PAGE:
Super Strict Score [understand my S3]: 6
Opéra noisette [hazelnut Opéra]: 7
Bûche chocolat [chocolate log]: 6
Gâteau framboise [raspberry cake]: 5
Charlotte framboise [raspberry Charlotte]: 4
In 1 word: Bébé copy
Assortment: cakes [~20] | tea cakes | cookies
Having opened only in the 2nd half of 2012 & without a website, there is not all that much online info to be found on pâtisserie Avalon. However, on tabelog, a Japanese online portal sort of comparable to yelp, delicacies like a pistachio génoise-white wine crémeux-raspberry pastry or a lemon-nuts tranche beckon temptingly.
Hitting the store, 2 surprises hit wattwurmnashi – Surprise 1: The cakes look & read like a branch of previously wattwurmnashi reviewed pâtisserie Bébé, down to details such as the use of Pecq couvertures. Surprise 2: To great wattwurmnashi demise, at the time of the visit, none of the most appealing cakes are available, but wattwurmnashi’s gotta live on something so meet the stand-ins:
Almond praliné, meringue
The rich taste of roasted almonds that pervades the whole cake is further exemplified by the roasted & caramelized almonds on top. Its creamy texture is starkly contrasted by the enclosed crunchy meringue.
- Hazelnut Opéra
Hazelnut praliné crémeux, ganache, nut génoise
A nicely textured hazelnut génoise provides the cake’s nutty foundation & goes well with the creamy components, but the indicated hazelnut praliné crémeux seems to take away from its taste rather than add to it.
While Paris-Brest is one of my favorite pastries, Avalon’s doesn’t look promising – like a watered-down exemplar. However, there is some proper crème pralinée tucked beneath all that praliné whipped cream so it is nuttier than expected. The pastry is very nice – soft & a bit moist, unlike for example Bébé’s, which is a perfect representative of Japan’s usually hard & dry Paris-Brests [if you can manage to find one].
- Chocolate log
Chocolate butter cream, chocolate mousse, génoise
The combination of chocolate butter cream [described as such, I think it is actually mousseline] & mousse au chocolat gives it a bit of an interesting air. The butter cream isn’t as all-out rich as expected & hoped for & as Avalon don’t use Domori, unsurprisingly, their chocolate log falls short of Bébé’s Luxe.
Chocolate butter cream, génoise sandwich
A very fancy-looking cake, it has good textures, the hardish chocolate génoise making for a good butter cream counterpoise. In comparison to Bébé’s Bûcheron, it’s obvious that Avalon’s boasts less butter cream which could do with some rectification as it ends up a tad dry.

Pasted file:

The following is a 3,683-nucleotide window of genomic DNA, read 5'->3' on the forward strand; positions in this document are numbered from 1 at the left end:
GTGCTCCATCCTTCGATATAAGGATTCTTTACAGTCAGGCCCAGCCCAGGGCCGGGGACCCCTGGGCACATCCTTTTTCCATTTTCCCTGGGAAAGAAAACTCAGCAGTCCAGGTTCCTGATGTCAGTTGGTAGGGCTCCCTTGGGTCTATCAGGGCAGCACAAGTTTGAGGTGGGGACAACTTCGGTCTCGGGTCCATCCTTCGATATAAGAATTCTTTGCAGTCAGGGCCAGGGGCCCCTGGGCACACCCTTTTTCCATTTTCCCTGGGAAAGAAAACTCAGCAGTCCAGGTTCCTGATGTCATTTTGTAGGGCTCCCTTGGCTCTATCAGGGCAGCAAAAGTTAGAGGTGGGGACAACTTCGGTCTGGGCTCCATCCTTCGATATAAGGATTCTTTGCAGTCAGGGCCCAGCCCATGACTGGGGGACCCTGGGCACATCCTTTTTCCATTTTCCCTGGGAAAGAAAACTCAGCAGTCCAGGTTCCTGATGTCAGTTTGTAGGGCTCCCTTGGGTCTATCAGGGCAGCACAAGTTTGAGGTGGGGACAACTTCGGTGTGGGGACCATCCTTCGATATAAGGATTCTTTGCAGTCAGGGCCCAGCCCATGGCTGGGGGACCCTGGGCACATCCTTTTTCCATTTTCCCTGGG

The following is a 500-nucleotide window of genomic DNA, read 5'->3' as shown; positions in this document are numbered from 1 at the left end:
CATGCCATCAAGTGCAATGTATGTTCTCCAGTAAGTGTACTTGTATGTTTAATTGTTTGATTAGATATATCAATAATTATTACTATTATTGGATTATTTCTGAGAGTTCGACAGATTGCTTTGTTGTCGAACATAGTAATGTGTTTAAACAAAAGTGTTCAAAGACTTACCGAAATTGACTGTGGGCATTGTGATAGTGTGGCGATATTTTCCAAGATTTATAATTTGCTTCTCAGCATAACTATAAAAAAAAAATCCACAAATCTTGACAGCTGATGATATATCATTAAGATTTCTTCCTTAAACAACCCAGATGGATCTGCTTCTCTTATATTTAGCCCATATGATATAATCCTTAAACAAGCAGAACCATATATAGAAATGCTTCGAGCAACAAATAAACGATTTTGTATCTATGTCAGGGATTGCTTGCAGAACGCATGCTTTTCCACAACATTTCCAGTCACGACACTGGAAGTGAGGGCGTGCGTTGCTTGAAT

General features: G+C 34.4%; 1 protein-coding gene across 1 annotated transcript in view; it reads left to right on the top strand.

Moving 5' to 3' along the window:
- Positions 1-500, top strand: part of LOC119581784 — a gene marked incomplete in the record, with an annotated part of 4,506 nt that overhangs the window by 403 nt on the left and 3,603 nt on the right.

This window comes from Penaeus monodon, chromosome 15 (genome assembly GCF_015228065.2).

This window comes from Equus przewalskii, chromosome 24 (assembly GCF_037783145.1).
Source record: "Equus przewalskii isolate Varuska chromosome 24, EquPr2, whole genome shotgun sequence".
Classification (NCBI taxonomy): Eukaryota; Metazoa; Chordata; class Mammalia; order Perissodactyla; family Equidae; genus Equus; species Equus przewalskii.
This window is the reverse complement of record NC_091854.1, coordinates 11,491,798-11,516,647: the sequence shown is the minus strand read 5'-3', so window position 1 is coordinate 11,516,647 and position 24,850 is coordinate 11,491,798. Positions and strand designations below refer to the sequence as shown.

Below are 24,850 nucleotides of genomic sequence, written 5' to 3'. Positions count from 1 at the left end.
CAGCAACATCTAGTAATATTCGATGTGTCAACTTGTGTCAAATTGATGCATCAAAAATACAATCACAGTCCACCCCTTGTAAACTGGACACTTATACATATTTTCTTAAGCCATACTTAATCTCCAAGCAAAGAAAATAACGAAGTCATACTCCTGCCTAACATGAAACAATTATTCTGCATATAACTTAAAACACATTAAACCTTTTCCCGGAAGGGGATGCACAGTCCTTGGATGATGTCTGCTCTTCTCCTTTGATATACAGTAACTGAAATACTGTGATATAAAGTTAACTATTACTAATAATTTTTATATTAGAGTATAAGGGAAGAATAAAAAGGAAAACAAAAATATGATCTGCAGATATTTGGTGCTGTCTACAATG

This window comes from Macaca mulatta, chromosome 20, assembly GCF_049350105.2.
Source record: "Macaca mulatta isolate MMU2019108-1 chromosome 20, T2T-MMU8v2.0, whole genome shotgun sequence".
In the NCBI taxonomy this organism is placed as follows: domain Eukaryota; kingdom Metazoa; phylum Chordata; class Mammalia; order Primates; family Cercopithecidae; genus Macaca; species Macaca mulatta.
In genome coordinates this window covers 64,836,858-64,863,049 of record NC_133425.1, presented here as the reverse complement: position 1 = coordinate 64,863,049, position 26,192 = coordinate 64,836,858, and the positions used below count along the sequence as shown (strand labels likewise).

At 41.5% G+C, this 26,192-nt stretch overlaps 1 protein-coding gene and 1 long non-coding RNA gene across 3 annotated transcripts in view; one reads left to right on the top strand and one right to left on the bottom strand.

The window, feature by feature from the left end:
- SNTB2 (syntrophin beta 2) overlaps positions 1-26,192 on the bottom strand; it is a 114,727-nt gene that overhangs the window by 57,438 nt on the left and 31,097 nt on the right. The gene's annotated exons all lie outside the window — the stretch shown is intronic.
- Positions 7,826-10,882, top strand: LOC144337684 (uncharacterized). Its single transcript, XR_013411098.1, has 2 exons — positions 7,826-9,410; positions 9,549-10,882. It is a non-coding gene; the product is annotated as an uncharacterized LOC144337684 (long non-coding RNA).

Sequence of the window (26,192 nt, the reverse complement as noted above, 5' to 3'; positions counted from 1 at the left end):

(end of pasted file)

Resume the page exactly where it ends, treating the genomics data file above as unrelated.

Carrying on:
- Raspberry cake
Raspberry jam, almond cream, ganache, génoise
On paper a slightly different take on the classic chocolate-raspberry cake, this pastry contains borderline amounts of alcohol which dominate unpleasantly. The chocolate is strong enough to make a bit of a stand, but the cake needs much better balancing as particularly whatever almond is contained doesn’t make an appearance at all.
Génoise, cream, strawberry
A sort of dryish, unsweet, bready, hard génoise which I’ve also encountered at Bébé distinguishes Avalon’s Ichigo from run of the mill strawberry shortcakes, relatively speaking. While it can be considered an interesting approach, I doubt it will appeal to ‘true’ strawberry shortcake lovers. Besides, considering in Lunier I had a very similar cake at Bébé which I was unequally more impressed with, Avalon’s Ichigo plummets into the depths of all strawberry shortcakes.
- Raspberry Charlotte
Génoise, raspberry mousse
Rather than the usual ladyfingers, Avalon’s Charlotte features their special génoise as well. However, while they work in for example the bûcheron, in the raspberry Charlotte it strikes as unbefitting. Sour raspberry would go nicely with something soft & sweet. As it is, the raspberry mousse contains disproportionate amounts of alcohol, probably large enough to kill off one’s intestinal flora, definitely sufficient to kill off any budding flavors.
Clearly, the first visual impression of unexpectedly finding myself in Bébé II is confirmed by the type of génoise & the overuse of alcohol. According to the website of famous Tokyo pâtisserie Il Pleut Sur La Seine, Avalon’s owner & chef pâtissier Makoyo Kawase is a former pastry chef of theirs. There is virtually no info on Bébé’s chef pâtissier out there but apparently he trained in Tokyo as well & where exactly that was is anyone’s educated guess. Either way, Bébé has the better of Avalon by far, although Avalon’s chocolate & nut based cakes allow room for optimism.